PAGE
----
Note: The references to devices that support inline power were accurate at
the time that this document was written. Check with your local Cisco sales
office or the Products pages on
Cisco.com for a current list of devices
that support inline power devices, such as the IP telephones and the Aironet
The Aironet 1100 Series AP provides a high-speed, secure, affordable,
and easy-to-use WLAN solution that combines the freedom and flexibility of
wireless networking with the features and services that Enterprise networks
require. You can power the Aironet 1100 Series APs with local power or through
inline power from a Power over Ethernet (PoE)-capable device. If the AC power
source is close to the AP, you can use an external power adapter in order to
power up the AP. And, as with the 350 Series equipment, you can use of any of
these devices in order to power up with the PoE option:
Aironet Power Injector products increase the deployment flexibility of
Aironet wireless APs and bridges. The Aironet Power Injectors provide an
alternative power option to local power, inline power-capable multiport
switches, and multiport power patch panels. Refer to the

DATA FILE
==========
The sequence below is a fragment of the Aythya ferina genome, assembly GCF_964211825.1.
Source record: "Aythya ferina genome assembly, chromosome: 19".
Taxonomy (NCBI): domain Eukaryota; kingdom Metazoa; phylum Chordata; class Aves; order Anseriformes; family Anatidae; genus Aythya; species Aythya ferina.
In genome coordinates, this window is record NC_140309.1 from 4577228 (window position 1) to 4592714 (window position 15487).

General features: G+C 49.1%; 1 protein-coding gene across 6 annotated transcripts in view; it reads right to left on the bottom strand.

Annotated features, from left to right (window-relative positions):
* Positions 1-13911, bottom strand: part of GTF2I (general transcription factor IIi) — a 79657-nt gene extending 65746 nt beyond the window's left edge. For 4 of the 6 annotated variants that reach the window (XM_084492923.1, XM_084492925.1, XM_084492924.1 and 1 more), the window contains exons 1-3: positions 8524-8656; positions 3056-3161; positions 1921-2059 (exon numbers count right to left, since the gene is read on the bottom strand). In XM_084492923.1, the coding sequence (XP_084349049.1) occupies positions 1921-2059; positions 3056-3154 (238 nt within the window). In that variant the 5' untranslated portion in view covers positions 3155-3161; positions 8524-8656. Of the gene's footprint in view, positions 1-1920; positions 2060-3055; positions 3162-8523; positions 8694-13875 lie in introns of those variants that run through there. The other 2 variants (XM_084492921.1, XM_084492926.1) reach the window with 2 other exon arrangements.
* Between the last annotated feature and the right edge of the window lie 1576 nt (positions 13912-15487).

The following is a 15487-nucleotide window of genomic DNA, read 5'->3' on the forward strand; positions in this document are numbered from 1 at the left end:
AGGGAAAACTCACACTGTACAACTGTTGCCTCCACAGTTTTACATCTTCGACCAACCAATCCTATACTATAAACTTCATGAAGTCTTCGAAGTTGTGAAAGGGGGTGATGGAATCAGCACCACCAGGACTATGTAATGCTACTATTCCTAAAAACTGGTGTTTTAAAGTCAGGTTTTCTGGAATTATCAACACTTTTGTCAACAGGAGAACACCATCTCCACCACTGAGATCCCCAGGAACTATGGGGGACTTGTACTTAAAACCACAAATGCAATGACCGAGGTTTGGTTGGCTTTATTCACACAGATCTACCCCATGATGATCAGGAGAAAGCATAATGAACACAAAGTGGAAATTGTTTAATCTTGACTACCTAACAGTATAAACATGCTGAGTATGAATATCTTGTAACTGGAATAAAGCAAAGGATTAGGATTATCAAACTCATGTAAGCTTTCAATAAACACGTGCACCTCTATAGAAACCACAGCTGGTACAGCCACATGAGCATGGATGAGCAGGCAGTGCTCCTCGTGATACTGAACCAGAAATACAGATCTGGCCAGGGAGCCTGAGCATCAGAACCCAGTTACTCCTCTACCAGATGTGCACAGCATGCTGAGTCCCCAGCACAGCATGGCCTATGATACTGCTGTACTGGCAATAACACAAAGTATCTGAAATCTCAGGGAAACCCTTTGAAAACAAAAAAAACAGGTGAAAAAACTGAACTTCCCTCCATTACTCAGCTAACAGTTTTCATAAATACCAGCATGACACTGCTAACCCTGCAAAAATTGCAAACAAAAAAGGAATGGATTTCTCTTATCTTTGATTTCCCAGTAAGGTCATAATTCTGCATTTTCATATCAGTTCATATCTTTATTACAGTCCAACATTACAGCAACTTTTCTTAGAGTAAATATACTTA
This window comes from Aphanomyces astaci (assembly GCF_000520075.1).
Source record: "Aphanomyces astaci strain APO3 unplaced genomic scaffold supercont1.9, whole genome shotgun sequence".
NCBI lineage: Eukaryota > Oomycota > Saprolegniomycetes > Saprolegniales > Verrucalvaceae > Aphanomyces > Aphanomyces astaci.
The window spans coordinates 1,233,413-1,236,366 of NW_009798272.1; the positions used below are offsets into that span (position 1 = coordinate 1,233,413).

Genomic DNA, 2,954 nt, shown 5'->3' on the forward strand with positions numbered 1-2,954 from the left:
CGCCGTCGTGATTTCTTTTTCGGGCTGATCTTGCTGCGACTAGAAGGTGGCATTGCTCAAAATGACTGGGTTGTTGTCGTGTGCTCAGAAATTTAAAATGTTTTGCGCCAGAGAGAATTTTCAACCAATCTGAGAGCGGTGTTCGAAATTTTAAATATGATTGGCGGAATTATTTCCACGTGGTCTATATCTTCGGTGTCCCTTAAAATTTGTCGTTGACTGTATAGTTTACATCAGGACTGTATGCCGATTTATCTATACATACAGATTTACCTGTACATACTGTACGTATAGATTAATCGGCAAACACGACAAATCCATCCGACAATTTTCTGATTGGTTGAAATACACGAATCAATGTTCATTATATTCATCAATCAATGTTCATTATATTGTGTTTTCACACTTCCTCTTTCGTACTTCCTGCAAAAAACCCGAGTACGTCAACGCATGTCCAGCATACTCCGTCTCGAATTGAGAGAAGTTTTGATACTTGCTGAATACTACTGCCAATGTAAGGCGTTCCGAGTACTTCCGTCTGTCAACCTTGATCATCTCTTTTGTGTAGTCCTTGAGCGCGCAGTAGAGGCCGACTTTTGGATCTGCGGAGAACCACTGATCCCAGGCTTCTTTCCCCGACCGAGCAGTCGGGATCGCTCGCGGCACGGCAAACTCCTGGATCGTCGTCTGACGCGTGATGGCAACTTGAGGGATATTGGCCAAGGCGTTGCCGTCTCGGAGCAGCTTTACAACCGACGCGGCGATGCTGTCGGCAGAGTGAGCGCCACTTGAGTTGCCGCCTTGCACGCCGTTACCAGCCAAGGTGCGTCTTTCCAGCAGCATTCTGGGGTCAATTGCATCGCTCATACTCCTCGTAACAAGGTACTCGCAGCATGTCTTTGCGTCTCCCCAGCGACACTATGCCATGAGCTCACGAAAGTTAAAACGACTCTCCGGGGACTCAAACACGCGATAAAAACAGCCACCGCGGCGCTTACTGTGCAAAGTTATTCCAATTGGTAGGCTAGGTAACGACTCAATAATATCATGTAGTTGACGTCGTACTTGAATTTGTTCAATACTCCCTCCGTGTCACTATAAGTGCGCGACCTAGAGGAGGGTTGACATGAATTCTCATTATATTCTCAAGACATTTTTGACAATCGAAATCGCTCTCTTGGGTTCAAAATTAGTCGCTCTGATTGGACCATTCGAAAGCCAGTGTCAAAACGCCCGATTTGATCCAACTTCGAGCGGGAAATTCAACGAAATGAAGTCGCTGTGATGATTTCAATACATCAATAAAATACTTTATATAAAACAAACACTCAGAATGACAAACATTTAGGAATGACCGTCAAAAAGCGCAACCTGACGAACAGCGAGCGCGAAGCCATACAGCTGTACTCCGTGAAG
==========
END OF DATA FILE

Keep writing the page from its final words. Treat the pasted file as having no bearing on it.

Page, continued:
Aironet Power Injector Data Sheet for more information on Aironet Power
The Cisco Aironet 1140 Series Access Point is a business-ready 802.11n
access point designed for simple deployment and energy efficiency. The
high-performance platform, which offers at least six times the throughput of
existing 802.11a/g networks, prepares the business for the next wave of mobile
devices and applications. Designed for sustainability, the 1140 series delivers
high performance from standard 802.3af Power over Ethernet. One of these
options can be used to power the 1140 series AP:
Note: AP draws a total power of 12.95W. When deployed using PoE, the power
drawn from the power sourcing equipment will be higher by some amount dependent
on the length of the interconnecting cable. This additional power may be as
high as 2.45W, bringing the total system power draw (access point + cabling) to
The nominal voltage for 1200 Series APs is 48 VDC, and the AP is
operational up to 60 VDC. You can power the 1200 Series APs in one of these